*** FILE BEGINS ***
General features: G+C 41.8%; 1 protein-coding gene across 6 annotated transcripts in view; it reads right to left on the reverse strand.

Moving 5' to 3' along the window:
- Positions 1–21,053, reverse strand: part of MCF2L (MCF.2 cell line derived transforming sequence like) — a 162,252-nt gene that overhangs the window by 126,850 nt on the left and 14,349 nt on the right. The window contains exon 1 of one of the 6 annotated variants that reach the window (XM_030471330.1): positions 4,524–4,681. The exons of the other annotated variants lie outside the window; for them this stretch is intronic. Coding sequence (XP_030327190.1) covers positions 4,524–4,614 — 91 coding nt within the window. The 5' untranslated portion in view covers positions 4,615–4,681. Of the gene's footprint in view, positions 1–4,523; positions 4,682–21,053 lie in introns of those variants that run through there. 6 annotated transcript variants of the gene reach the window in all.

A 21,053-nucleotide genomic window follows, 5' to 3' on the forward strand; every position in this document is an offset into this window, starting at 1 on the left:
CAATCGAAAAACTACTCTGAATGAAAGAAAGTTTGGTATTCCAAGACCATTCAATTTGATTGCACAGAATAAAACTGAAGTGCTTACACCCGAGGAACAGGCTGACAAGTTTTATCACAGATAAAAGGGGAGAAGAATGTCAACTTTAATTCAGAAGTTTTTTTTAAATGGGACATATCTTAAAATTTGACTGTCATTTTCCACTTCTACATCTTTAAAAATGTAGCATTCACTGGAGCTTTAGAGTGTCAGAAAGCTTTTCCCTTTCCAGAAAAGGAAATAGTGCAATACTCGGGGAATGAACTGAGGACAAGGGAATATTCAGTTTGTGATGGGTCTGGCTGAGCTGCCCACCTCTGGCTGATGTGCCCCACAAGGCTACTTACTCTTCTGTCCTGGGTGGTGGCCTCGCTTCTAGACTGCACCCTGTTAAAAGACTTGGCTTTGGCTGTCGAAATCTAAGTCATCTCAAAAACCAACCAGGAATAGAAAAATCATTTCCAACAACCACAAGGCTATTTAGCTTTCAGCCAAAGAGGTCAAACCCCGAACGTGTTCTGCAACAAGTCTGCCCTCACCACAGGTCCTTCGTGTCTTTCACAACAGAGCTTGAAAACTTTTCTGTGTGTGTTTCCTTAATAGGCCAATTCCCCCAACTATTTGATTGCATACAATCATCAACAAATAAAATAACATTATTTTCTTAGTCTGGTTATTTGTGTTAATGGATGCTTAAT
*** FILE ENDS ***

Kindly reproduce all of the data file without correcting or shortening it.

General features: G+C 41.8%; 1 protein-coding gene across 6 annotated transcripts in view; it reads right to left on the reverse strand.

Moving 5' to 3' along the window:
- Positions 1–21,053, reverse strand: part of MCF2L (MCF.2 cell line derived transforming sequence like) — a 162,252-nt gene that overhangs the window by 126,850 nt on the left and 14,349 nt on the right. The window contains exon 1 of one of the 6 annotated variants that reach the window (XM_030471330.1): positions 4,524–4,681. The exons of the other annotated variants lie outside the window; for them this stretch is intronic. Coding sequence (XP_030327190.1) covers positions 4,524–4,614 — 91 coding nt within the window. The 5' untranslated portion in view covers positions 4,615–4,681. Of the gene's footprint in view, positions 1–4,523; positions 4,682–21,053 lie in introns of those variants that run through there. 6 annotated transcript variants of the gene reach the window in all.

A 21,053-nucleotide genomic window follows, 5' to 3' on the forward strand; every position in this document is an offset into this window, starting at 1 on the left:
CAATCGAAAAACTACTCTGAATGAAAGAAAGTTTGGTATTCCAAGACCATTCAATTTGATTGCACAGAATAAAACTGAAGTGCTTACACCCGAGGAACAGGCTGACAAGTTTTATCACAGATAAAAGGGGAGAAGAATGTCAACTTTAATTCAGAAGTTTTTTTTAAATGGGACATATCTTAAAATTTGACTGTCATTTTCCACTTCTACATCTTTAAAAATGTAGCATTCACTGGAGCTTTAGAGTGTCAGAAAGCTTTTCCCTTTCCAGAAAAGGAAATAGTGCAATACTCGGGGAATGAACTGAGGACAAGGGAATATTCAGTTTGTGATGGGTCTGGCTGAGCTGCCCACCTCTGGCTGATGTGCCCCACAAGGCTACTTACTCTTCTGTCCTGGGTGGTGGCCTCGCTTCTAGACTGCACCCTGTTAAAAGACTTGGCTTTGGCTGTCGAAATCTAAGTCATCTCAAAAACCAACCAGGAATAGAAAAATCATTTCCAACAACCACAAGGCTATTTAGCTTTCAGCCAAAGAGGTCAAACCCCGAACGTGTTCTGCAACAAGTCTGCCCTCACCACAGGTCCTTCGTGTCTTTCACAACAGAGCTTGAAAACTTTTCTGTGTGTGTTTCCTTAATAGGCCAATTCCCCCAACTATTTGATTGCATACAATCATCAACAAATAAAATAACATTATTTTCTTAGTCTGGTTATTTGTGTTAATGGATGCTTAAT